Initiation: Inclusion within a lineage.
Adept: Skillful. In this context, one who can relate traditional forms to perennial truths.
Master: One who embodies the perennial truths indicated by a tradition. A source of tradition.
Religion: Traditional myths, stories and rites without necessarily any connection to meaning and perennial truth.
All beings chase their own good
Will rising from judgements,
Of all things in the world,
Our success or failures.
Happiness is our choice,
Virtue ever close to hand.
Mind is always up to us,
And with it our emotions.
To live in harmony
With all sacred nature,
Means first and most of all
Being joyous in your self.
For excellence in action,
Regardless of outcome,
And steadiness of soul,
Lie always in our power.
We require history for life and action, not for the smug avoiding of life and action, or even to whitewash a selfish life and cowardly, bad acts. Only so far as history serves life will we serve it.
Materialism is now the de rigueur assumption underlying any public discussion of the sciences, especially the life sciences thanks to the neo-Darwinist domination of that field. This is despite the fact that “material monism”, as my old philosophy professor liked to call it – the belief that only matter exists and is real, is falling increasingly out of favor among the “hardest” of the “hard sciences”, like physics. This popularity has become so widespread that it is becoming increasingly difficult for the reasonably educated layman to imagine a world outside of materialism.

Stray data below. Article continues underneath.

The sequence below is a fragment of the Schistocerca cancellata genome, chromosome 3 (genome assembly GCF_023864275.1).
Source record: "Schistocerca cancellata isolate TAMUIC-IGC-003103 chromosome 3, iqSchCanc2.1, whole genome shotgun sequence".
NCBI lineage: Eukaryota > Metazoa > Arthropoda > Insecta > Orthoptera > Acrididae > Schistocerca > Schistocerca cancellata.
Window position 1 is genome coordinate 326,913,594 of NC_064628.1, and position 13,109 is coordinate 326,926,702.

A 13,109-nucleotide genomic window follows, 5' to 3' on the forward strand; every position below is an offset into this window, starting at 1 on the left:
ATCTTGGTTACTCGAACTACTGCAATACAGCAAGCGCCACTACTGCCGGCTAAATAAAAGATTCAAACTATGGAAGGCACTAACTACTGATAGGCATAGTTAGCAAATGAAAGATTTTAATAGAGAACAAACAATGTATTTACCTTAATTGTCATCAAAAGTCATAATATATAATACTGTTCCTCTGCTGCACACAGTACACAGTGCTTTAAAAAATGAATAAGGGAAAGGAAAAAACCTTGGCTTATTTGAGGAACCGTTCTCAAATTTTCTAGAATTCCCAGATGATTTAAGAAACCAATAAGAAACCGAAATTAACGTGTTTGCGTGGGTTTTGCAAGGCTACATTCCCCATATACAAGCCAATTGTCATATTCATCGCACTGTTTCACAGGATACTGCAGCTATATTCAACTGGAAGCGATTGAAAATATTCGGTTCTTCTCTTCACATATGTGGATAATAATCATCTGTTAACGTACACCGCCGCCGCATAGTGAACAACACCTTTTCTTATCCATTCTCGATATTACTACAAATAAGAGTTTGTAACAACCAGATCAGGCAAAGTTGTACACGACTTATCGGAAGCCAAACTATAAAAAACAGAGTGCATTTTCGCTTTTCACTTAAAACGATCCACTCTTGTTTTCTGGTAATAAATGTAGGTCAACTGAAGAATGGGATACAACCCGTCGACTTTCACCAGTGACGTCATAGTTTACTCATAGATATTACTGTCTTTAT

I recently finished reading Georges Dumezil’s Plight of the Sorcerer. I was peripherally familiar with Dumezil’s work when I ordered this volume, having read half of his landmark Archaic Roman Religion. While even half of a Dumezil analysis was enough to convince me of his value, both to the historian and the magician, I was mostly attracted to Plight of the Sorcerer by its title. Naturally, as something of a would-be sorcerer, I was interested in what insights or warnings I could gain from the text. It certainly sounded ominous. “Plight” is not a word that fills one with confidence.